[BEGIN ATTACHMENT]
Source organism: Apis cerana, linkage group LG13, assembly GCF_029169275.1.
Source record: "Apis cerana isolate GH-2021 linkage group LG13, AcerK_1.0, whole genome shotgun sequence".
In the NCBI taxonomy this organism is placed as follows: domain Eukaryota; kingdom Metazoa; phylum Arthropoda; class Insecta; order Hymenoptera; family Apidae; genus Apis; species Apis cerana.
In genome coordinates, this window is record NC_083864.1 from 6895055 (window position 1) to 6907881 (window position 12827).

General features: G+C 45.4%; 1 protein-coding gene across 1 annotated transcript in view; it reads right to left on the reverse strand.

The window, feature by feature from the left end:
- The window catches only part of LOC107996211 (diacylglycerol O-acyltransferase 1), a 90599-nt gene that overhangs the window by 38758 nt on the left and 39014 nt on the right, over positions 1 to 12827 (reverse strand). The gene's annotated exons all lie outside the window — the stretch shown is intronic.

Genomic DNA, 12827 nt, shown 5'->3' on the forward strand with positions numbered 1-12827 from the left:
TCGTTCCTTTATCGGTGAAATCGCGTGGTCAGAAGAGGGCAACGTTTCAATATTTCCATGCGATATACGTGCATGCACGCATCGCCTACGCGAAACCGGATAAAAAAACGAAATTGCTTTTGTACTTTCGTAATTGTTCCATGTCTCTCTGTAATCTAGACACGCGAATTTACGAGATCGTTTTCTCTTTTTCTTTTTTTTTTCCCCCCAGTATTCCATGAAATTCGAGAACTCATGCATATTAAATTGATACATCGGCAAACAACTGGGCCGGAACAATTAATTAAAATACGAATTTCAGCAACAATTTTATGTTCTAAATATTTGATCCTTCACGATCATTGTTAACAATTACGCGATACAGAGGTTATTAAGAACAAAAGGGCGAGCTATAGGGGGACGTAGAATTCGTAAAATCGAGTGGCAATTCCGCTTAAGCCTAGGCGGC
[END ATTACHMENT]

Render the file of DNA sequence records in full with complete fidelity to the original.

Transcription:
Source organism: Apis cerana, linkage group LG13, assembly GCF_029169275.1.
Source record: "Apis cerana isolate GH-2021 linkage group LG13, AcerK_1.0, whole genome shotgun sequence".
In the NCBI taxonomy this organism is placed as follows: domain Eukaryota; kingdom Metazoa; phylum Arthropoda; class Insecta; order Hymenoptera; family Apidae; genus Apis; species Apis cerana.
In genome coordinates, this window is record NC_083864.1 from 6895055 (window position 1) to 6907881 (window position 12827).

General features: G+C 45.4%; 1 protein-coding gene across 1 annotated transcript in view; it reads right to left on the reverse strand.

The window, feature by feature from the left end:
- The window catches only part of LOC107996211 (diacylglycerol O-acyltransferase 1), a 90599-nt gene that overhangs the window by 38758 nt on the left and 39014 nt on the right, over positions 1 to 12827 (reverse strand). The gene's annotated exons all lie outside the window — the stretch shown is intronic.

Genomic DNA, 12827 nt, shown 5'->3' on the forward strand with positions numbered 1-12827 from the left:
TCGTTCCTTTATCGGTGAAATCGCGTGGTCAGAAGAGGGCAACGTTTCAATATTTCCATGCGATATACGTGCATGCACGCATCGCCTACGCGAAACCGGATAAAAAAACGAAATTGCTTTTGTACTTTCGTAATTGTTCCATGTCTCTCTGTAATCTAGACACGCGAATTTACGAGATCGTTTTCTCTTTTTCTTTTTTTTTTCCCCCCAGTATTCCATGAAATTCGAGAACTCATGCATATTAAATTGATACATCGGCAAACAACTGGGCCGGAACAATTAATTAAAATACGAATTTCAGCAACAATTTTATGTTCTAAATATTTGATCCTTCACGATCATTGTTAACAATTACGCGATACAGAGGTTATTAAGAACAAAAGGGCGAGCTATAGGGGGACGTAGAATTCGTAAAATCGAGTGGCAATTCCGCTTAAGCCTAGGCGGC